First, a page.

In the early 20th-century about half of the population of Vilnius were Yiddish-speaking Jews and the city was dubbed the 'Jerusalem of the North'. The Nazis in World War II effectively obliterated this community, encircling the Jewish quarter in barbed wire and eventually marching the 60,000 or so residents into the Paneriai forest where they were executed (some sources estimate that the number of Jews killed in Vilnius was far higher). Today the Genocide Museum has been established at the killing field in memory of the horror. There is also a Jewish Museum depicting pre-war Jewish life, and visitors are also welcome at the only remaining Vilnius Synagogue. Efforts are underway to rebuild and restore many aspects of the former Jewish Quarter; the Jews were a powerful force in Lithuania and apparently Vilnius once housed more than a hundred synagogues, not to mention schools, libraries and other cultural institutions. Tours of Jewish Vilnius incorporating these sombre but extremely worthwhile historical and cultural attractions are offered by several private operators and should captivate any visitors with an interest in Jewish culture or European history; however, young children may not be prepared for the realities of these tragic sites.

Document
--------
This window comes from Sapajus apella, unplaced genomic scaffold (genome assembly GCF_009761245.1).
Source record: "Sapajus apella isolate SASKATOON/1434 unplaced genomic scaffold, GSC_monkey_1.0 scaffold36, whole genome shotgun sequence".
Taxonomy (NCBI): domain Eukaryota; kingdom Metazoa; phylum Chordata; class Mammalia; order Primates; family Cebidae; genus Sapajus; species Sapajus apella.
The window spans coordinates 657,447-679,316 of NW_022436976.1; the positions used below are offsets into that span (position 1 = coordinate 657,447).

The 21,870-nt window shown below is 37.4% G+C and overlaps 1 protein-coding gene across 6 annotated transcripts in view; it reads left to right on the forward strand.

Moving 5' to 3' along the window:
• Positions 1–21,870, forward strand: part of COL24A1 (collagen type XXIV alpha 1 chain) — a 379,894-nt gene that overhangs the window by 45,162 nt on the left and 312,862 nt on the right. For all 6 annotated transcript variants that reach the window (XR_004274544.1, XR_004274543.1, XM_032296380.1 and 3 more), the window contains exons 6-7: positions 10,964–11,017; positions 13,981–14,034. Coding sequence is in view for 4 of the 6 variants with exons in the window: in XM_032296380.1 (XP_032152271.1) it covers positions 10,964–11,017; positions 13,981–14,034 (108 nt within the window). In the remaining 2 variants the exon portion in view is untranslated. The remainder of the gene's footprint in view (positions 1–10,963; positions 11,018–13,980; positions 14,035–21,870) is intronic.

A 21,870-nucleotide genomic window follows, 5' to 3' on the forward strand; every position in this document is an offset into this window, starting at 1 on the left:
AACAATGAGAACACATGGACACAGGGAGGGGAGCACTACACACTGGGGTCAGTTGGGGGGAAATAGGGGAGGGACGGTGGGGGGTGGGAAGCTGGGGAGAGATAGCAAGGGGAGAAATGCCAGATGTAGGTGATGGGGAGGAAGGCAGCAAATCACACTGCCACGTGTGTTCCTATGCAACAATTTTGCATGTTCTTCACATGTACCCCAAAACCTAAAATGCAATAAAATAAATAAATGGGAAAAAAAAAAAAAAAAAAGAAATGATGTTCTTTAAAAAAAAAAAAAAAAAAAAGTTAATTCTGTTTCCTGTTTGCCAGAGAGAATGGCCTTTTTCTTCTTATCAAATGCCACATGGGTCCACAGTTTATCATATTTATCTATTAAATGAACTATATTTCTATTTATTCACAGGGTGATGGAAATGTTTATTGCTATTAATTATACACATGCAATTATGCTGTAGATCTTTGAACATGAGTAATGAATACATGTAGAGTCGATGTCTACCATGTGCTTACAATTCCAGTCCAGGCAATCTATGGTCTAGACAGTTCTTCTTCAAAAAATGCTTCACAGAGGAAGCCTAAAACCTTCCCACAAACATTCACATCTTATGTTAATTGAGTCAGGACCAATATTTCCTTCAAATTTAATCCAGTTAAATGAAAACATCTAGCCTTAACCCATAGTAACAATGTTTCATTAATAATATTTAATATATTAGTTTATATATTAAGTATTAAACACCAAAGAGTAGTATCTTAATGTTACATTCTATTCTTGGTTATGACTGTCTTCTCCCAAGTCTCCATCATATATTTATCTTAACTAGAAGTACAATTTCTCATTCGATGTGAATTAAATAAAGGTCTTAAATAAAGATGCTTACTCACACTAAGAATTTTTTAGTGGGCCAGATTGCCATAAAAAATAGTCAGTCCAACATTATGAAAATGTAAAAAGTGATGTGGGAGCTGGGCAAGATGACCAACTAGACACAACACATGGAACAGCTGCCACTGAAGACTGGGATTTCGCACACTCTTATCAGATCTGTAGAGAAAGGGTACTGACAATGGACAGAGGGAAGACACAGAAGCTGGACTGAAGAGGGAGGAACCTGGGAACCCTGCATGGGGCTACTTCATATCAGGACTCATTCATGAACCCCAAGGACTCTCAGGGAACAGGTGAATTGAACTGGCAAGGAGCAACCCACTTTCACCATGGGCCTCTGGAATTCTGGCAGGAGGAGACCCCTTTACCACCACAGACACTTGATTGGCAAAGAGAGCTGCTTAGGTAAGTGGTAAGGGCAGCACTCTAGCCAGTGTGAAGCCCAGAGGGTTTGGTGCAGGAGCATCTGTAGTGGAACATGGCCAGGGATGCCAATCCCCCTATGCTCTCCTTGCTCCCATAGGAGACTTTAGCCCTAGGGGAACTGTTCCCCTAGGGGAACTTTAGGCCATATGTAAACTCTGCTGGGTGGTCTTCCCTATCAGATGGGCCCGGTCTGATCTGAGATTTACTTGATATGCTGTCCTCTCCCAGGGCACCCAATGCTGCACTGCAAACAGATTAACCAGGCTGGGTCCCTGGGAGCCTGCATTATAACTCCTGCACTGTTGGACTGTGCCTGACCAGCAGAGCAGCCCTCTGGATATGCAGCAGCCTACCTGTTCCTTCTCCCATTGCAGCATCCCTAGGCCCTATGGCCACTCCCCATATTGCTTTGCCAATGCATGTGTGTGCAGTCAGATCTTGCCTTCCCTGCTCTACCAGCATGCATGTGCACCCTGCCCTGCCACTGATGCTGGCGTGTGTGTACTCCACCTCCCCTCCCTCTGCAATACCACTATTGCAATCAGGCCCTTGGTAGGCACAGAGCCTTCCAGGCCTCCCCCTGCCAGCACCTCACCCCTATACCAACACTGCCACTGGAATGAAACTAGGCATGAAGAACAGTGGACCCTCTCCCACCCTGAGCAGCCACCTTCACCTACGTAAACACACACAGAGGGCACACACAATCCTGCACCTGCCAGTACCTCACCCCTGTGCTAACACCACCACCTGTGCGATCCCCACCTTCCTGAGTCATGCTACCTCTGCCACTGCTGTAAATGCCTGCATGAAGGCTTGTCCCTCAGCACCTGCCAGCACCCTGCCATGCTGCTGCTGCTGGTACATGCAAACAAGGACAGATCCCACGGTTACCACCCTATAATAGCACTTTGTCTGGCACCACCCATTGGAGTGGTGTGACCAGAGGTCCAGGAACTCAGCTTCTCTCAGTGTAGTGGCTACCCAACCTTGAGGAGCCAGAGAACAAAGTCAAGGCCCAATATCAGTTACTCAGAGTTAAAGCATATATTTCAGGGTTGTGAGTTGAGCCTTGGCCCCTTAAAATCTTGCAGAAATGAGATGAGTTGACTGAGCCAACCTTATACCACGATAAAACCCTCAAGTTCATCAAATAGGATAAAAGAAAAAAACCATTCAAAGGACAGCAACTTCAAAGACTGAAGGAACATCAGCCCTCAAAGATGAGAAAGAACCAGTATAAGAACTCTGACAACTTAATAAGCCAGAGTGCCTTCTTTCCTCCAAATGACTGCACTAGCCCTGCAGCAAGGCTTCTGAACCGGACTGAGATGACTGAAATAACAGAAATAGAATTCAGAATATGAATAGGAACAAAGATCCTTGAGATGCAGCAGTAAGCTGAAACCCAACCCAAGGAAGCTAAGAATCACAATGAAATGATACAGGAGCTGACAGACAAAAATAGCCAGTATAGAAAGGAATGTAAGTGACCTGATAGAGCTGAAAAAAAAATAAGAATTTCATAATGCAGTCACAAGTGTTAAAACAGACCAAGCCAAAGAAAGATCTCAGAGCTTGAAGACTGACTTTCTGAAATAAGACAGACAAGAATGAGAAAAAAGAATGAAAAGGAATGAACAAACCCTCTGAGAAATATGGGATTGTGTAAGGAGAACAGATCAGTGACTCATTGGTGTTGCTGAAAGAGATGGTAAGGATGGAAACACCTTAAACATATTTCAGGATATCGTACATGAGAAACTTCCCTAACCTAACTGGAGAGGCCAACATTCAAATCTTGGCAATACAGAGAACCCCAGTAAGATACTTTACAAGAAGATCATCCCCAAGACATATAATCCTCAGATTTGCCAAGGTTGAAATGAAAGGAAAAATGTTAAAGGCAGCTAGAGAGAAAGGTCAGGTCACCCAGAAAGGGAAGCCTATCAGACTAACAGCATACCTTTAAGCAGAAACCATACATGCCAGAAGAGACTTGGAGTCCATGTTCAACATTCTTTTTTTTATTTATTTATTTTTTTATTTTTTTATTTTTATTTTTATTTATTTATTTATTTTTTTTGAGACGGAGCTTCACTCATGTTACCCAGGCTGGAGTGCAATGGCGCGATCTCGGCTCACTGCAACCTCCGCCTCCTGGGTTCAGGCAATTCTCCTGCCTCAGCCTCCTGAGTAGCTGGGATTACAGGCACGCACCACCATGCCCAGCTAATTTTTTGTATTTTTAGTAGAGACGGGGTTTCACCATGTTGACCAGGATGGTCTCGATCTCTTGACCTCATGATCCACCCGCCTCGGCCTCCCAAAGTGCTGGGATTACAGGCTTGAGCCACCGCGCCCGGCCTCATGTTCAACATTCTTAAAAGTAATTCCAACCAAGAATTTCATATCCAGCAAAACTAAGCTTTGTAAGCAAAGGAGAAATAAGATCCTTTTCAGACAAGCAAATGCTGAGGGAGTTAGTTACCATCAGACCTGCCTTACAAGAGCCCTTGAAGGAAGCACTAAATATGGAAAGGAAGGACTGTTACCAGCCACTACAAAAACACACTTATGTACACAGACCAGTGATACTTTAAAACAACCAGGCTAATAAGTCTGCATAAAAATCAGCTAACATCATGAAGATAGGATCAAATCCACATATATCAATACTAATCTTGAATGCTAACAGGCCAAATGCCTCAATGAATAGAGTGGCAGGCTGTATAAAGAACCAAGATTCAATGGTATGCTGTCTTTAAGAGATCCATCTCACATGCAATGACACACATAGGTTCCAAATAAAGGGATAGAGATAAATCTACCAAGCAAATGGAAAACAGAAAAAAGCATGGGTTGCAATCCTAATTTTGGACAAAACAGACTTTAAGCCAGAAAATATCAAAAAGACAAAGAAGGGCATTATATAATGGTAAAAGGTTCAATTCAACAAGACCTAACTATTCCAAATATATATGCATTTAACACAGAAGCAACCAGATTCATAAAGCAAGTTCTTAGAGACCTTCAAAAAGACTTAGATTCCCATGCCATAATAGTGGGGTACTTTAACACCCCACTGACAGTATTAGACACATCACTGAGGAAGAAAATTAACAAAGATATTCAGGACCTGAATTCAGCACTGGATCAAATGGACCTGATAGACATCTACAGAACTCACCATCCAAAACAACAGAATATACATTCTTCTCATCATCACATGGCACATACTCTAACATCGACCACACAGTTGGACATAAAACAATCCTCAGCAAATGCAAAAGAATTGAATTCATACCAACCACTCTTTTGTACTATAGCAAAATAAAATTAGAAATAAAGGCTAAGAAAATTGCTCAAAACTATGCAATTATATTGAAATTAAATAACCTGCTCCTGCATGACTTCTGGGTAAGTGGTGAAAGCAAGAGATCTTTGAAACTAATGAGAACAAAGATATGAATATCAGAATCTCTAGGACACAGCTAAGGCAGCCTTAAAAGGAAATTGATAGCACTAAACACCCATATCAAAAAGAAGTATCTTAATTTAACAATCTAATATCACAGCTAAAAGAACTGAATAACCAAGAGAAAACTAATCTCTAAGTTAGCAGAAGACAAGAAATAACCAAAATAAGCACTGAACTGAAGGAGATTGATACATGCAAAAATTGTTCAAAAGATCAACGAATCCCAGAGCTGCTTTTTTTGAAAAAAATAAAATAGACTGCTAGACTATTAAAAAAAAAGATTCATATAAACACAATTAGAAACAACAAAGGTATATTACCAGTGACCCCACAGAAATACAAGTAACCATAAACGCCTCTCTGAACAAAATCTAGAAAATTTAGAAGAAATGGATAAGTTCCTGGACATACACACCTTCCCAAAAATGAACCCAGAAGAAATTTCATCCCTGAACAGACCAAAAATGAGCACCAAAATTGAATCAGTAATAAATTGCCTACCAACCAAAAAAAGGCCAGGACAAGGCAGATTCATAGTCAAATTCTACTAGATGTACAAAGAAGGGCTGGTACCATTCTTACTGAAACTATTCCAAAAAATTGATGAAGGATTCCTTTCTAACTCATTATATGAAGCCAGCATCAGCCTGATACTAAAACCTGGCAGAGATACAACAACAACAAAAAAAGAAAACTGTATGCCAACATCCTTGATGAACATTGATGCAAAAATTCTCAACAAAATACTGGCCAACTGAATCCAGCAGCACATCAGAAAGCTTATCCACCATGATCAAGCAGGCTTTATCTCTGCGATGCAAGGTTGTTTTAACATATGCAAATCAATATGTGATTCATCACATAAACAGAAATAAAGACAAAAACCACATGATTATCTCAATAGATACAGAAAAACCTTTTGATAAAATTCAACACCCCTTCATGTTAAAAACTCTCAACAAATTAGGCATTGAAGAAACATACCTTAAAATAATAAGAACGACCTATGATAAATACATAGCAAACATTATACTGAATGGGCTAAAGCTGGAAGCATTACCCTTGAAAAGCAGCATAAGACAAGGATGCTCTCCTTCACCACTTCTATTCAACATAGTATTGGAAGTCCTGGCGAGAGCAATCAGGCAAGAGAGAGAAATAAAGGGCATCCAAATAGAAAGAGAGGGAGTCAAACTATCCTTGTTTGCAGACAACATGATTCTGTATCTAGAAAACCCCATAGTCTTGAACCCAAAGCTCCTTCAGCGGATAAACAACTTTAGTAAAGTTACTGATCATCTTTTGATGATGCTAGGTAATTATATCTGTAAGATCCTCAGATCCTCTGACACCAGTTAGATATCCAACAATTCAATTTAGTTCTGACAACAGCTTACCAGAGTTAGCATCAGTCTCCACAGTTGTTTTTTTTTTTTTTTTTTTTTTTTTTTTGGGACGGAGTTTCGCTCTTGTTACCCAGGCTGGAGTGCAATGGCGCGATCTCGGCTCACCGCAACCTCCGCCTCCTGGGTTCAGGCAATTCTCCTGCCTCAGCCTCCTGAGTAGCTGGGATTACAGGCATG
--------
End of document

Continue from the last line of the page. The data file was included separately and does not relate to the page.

Address: Genocide Museum, Agrastu 17; Exposition of Holocaust, Pamenkalnio 12; Vilna Gaon Jewish State Museum, Pylimo 4; Synagogue, Pylimo 39
Telephone: (00370) 523 12357
Opening times: The Vilna Gaon Jewish State Museum: Monday to Friday 9am to 1pm. Exposition of Holocaust: Monday to Thursday 9am to 5pm, Fridays 9am to 4pm.